It occurred to me about a week or so ago (when I was forced to drop down into an ‘Everest gear’ to grind out one of the big hills on the mountain bike trail that I ride near my house) just how out of condition I am after my time in Antarctica (over-indulgence in good food during the Christmas New Year period has not helped either). During my time in Antarctica, on board ship, I never really did any exercise; yet I regularly stowed away three square meals a day (large three-course meals at that). Since I didn’t suffer from sea sickness, I was able to keep all those meals down (thankfully). My cardiovascular fitness has really deteriorated and it feels like I am missing a lung as I drag myself up the hills on the bike. After 20 kilometers on the trails, my body feels quite battered and broken. Overall, my time off the bike over the Christmas-New Year period has left me feeling quite unfit and out of condition. Subsequently I have actually managed to crack my bike frame and am undergoing a forced hiatus while I wait for my bike to be rebuilt.

The connection to photography may not be apparent at first. But physical fitness plays a major role in successful wilderness photography.  A good level of physical fitness enables you to hike faster, further and arrive at your destination ready to shoot, in better condition. It can be the difference between arriving at the top of the hill and getting the shot before the best light is gone and arriving on location exhausted and disappointed. It can even mean your not making it to the top at all. This is not to say the best shot is always at the end of an uphill hike. However, you will never know if you don’t make it up there to see for yourself. You don’t have to be an elite athlete to be a wilderness photographer, but I find a good level of physical fitness certainly helps.

Whilst I was puffing my way up the hill on my mountain bike, I also got to thinking that mountain biking is like photography in that to get good at it you have to do a lot of it. To stay in peak condition you have to be persistent. I have observed this many times when I am out on my photography excursions. My shots continue to improve as the days roll past and my ‘conditioning’ improves. It takes time to get into the ‘groove’ —the right frame of mind that enables me to recognize the good images from the bad. Antarctica was like that: it took me time to assimilate. After extensive international travel, the few days I had in Buenos Aires and Ushuaia gave me the opportunity to wind down, leave the stress of daily life behind, and start to focus on photography. This time was crucial because I had the chance to relax, which is just as important as being fit for the task. Buenos Aries itself didn’t turn me on photographically. It is a crowded and polluted city, quite unlike my expectations of Antarctica. But, at least, I was in the right frame of mind—relaxed—when we eventually left for Antarctica.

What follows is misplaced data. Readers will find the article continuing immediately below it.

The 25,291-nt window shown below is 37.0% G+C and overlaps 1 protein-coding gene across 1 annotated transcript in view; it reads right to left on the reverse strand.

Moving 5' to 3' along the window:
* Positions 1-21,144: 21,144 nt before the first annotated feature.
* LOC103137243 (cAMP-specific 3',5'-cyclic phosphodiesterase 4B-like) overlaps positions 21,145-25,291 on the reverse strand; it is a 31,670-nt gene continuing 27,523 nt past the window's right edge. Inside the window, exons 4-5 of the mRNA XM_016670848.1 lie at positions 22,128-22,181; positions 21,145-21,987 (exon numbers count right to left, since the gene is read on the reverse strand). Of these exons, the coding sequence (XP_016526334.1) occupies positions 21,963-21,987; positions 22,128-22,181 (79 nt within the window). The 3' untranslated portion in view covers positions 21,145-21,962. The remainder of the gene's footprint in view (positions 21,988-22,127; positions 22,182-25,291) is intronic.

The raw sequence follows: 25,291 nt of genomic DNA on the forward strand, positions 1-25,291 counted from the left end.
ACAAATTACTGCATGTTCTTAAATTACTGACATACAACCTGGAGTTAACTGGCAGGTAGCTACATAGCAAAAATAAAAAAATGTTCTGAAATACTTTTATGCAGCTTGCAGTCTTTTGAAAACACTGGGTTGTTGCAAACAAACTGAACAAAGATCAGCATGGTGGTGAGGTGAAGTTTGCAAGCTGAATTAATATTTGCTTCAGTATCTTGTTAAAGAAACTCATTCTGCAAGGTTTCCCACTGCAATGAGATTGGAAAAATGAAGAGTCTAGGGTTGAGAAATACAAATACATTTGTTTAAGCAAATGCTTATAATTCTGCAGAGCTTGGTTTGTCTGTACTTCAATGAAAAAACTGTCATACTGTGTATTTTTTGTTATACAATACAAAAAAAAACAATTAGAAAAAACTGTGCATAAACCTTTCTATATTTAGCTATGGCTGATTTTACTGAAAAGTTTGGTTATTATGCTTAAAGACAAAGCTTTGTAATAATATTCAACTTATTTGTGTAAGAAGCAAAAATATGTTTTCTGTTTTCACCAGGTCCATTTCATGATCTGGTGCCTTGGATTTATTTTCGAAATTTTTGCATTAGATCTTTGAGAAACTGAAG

Before I arrive this July for my 2012 workshop in Iceland I am going to be spending a couple of weeks travelling through France and Italy (specifically, driving down from France to Venice) photographing the countryside as a precursor to the workshop. I am hoping to use this time to get my eye in, as it were, and ensure my state of mind is at or near its peak when I arrive in Iceland.

Landscape and Nature photography requires a serious commitment. You must be prepared to spend countless hours outdoors, frequently in inclement weather or harsh environments. It also requires hours of patience to get the best possible light. I have spent many hundreds of hours in the wilderness waiting for the right conditions. Nature and landscape photographers who are truly committed are a rare breed; we have to put up with a lot—fitness, patience, vigilance, and an eye for the main chance. It takes a certain mindset and dedication to stand around in freezing conditions and rain for hours, waiting for the right light when what beckons is a nice dinner and a glass of wine in a warm hotel somewhere.  You need commitment and dedication to get the shot.One thing I have learned through experience is that it is always worth sticking it out to the bitter end when waiting for the best light, no matter the prevailing weather conditions. Generally, brief moments of special light don’t fill the bill; you have to see it out to the end. All too often, the light changes in the last few moments and in these instances the light is often at its most spectacular. I recall a very poignant example of this, which I have blogged about before in Iceland in 2010 when I arrived at the top of one of the highest mountains in Landmannalaugar in Iceland, more than three hours before sunset. They skies were dull and grey and we were exposed to the full force of the Arctic winds. My friend Dmitry and I decided to hunker down and wait out the 3+ hours before sunset. I just wanted to hike back to the 4-wheel drive to warm up with a hot cup of coffee and a piece of cake, but the wait proved worthwhile.  The shoot provided some of the most spectacular light I have ever experienced anywhere. We had distant rain showers, rainbows and light that can only be described as sensational. Lesson learned – Never Give In. Above all, patience!


  1. So true, i have to remember that more often, lately i find myself opting for the warm car or breakfast instead of sticking it out for even that extra 30 mins.


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